Talking observability data and costs with Data Protection Gumbo

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Chronosphere’s Eric D. Schabell spends time talking about the cost of observability data on the Data Protection Gumbo Podcast.

Eric Schabell
Eric D. Schabell Director of Technical Marketing and Evangelism | Chronosphere

Eric is Chronosphere’s Director of Technical Marketing and Evangelism. He’s renowned in the development community as a speaker, lecturer, author and baseball expert. His current role allows him to help the world understand the challenges they are facing with cloud native observability. He brings a unique perspective to the stage with a professional life dedicated to sharing his deep expertise of open source technologies, organizations, and is a CNCF Ambassador.


On December 6th, I shared my experiences on the Data Protection Gumbo podcast with its host Demetrius Malbrough. We had a nice chat about my journey into cloud native observability (o11y) since joining Chronosphere.

In episode 171, “Your First Steps in Cloud Native Observability,” we covered a bunch of questions around my O11y Guide article series. These articles take you along on a journey of my learnings as I go from an application development background into the world of cloud native o11y.

We covered several observability topics in the 25-minute podcast, which you can listen and subscribe to on all major platforms.

A podcast is always interesting, as you join a virtual call on video, then record the session. In this case the video was used for a small clip to promote the episode going live and was shared on social media channels.

The host, Demetrius, had stumbled upon my blog series called the O11y Guide and wanted to have a chat about my experiences around the observability world and how that applies to the data angle of his podcast.

For the full conversation, I’ll leave it up to you to jump over to the podcast and give it a listen!

What is observability?

We started off examining what cloud native observability means to the listeners, and I gave a bit of background sharing my journey from application development to observability.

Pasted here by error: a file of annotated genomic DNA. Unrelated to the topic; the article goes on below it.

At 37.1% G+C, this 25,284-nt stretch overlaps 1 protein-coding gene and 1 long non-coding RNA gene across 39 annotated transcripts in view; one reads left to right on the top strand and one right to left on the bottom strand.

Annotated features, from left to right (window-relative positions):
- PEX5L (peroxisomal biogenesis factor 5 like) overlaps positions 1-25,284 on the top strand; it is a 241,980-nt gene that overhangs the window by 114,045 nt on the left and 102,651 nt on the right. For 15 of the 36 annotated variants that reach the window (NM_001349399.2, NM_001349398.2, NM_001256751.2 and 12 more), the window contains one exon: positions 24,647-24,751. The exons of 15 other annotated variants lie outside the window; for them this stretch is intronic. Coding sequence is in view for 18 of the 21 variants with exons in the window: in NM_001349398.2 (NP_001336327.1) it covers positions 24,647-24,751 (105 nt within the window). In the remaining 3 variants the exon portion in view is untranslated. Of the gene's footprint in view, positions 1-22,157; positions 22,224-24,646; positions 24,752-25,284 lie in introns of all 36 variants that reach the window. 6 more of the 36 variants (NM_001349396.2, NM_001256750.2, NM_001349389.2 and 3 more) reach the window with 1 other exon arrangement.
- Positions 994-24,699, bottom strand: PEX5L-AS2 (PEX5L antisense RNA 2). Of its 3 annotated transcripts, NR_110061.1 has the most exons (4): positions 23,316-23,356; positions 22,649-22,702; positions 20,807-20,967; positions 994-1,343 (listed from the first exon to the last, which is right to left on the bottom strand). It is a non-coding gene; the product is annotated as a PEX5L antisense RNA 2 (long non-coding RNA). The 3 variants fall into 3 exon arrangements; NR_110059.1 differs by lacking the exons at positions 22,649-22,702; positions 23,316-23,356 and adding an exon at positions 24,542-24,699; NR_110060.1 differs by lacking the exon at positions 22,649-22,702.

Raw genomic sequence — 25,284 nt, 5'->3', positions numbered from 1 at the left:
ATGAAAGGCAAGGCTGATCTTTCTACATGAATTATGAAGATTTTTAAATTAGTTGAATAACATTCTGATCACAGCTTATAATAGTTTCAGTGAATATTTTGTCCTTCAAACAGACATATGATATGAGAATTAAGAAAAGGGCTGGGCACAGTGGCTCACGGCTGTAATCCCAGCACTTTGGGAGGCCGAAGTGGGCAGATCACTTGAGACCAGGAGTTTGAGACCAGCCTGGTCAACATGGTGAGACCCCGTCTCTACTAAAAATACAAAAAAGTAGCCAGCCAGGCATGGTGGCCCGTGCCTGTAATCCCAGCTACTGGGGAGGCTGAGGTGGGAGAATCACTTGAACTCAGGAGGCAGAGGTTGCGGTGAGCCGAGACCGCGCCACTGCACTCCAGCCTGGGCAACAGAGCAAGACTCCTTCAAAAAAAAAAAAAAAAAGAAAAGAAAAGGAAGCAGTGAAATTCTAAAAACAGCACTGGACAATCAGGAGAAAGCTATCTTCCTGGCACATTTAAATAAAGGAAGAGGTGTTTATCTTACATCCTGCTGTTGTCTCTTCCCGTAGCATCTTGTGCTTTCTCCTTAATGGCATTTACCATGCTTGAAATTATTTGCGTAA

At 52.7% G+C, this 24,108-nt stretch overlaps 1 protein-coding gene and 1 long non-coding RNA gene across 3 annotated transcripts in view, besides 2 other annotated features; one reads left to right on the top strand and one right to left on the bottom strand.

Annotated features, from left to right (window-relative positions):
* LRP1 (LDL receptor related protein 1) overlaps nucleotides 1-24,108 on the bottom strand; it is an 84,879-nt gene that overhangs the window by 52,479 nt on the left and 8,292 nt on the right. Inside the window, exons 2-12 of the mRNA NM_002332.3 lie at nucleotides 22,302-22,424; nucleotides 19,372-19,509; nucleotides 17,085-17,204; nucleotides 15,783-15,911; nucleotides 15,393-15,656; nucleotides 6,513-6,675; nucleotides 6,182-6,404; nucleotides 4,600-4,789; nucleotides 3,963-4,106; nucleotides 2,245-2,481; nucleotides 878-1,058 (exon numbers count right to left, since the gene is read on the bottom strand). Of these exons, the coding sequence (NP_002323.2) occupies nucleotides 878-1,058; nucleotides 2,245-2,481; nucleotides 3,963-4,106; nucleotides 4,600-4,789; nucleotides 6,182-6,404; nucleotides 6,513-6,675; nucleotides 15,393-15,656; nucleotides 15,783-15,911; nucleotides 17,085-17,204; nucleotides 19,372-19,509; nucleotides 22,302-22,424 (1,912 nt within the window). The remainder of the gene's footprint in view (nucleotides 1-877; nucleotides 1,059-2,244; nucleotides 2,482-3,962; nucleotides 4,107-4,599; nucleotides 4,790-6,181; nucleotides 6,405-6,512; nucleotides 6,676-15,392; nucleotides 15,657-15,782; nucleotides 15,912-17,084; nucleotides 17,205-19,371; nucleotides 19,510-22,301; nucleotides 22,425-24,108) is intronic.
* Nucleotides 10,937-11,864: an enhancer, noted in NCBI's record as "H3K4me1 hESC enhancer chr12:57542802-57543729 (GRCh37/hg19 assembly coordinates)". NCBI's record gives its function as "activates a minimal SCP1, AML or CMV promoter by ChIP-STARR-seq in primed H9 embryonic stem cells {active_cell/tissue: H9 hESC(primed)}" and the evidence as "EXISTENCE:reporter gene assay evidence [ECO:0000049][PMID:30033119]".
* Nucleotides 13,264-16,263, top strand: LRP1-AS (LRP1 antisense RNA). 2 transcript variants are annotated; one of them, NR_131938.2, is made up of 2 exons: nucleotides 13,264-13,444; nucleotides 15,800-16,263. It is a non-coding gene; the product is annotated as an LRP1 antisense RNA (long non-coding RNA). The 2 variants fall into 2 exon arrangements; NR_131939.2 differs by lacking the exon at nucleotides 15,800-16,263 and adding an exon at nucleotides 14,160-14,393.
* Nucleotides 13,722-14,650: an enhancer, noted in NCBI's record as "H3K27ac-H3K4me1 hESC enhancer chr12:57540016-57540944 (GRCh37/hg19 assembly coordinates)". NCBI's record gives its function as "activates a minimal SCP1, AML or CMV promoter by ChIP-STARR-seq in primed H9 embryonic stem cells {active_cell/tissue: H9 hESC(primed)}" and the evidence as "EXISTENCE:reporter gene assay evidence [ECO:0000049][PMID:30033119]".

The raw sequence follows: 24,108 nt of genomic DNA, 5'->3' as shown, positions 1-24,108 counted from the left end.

Next, we transition to the 3 pillars of observability and talk about if they are really relevant to modern cloud native observability. I talked about how you can’t just hold on to the technology views in monitoring and expect to be able to massively scale in a cloud native world.

This requires a business view of how to achieve your goals without focusing on the technology used. We covered the 3 phases of cloud native observability; know, triage, and understand which involves the process used by observability teams across the globe to solve problems in their cloud native environment and focuses on outcomes rather than underlying data formats (logs, traces, and metrics).

Cutting data costs with Chronosphere

Demetrius then asked how data connects to cloud native observability. I shared some thoughts on the massive amounts of data that cloud native platforms generate at scale and how that’s becoming the biggest roadblock to organizations succeeding in the cloud.

To answer, I pointed out a very shocking fact: That organizations are paying more for their observability data than for their income generating business application and customer generated data.

Next, we covered what a sample application in a cloud native environment would generate as an observability tooling target. This led to a discussion on average data retention rates and the cost of unused data that’s being collected and stored in the cloud.

He then asked me if companies are paying to retain all their observability data and if so, what can be done to reduce some of those costs?

I shared an architectural overview of Chronosphere’s product, which includes a control plane that gives users the ability to control the amount of data after ingestion, but before storage to save on unused data collection; our customers are saving around 50% on their data storage using this control plane.

We then cover the players and teams that Chronosphere interacts with in organizations such as SREs or observability teams. To finish out, we touch on how organizations start out on open source observability tooling — where open standards compatibility is very important — but then find out that such tools are very complicated to maintain and scale in the cloud native world.

If you have something interesting to talk about in the data world, reach out to Demetrius and he might have a slot for you to join his podcast!

To learn more about how you can use Chronosphere to save costs, request a demo.

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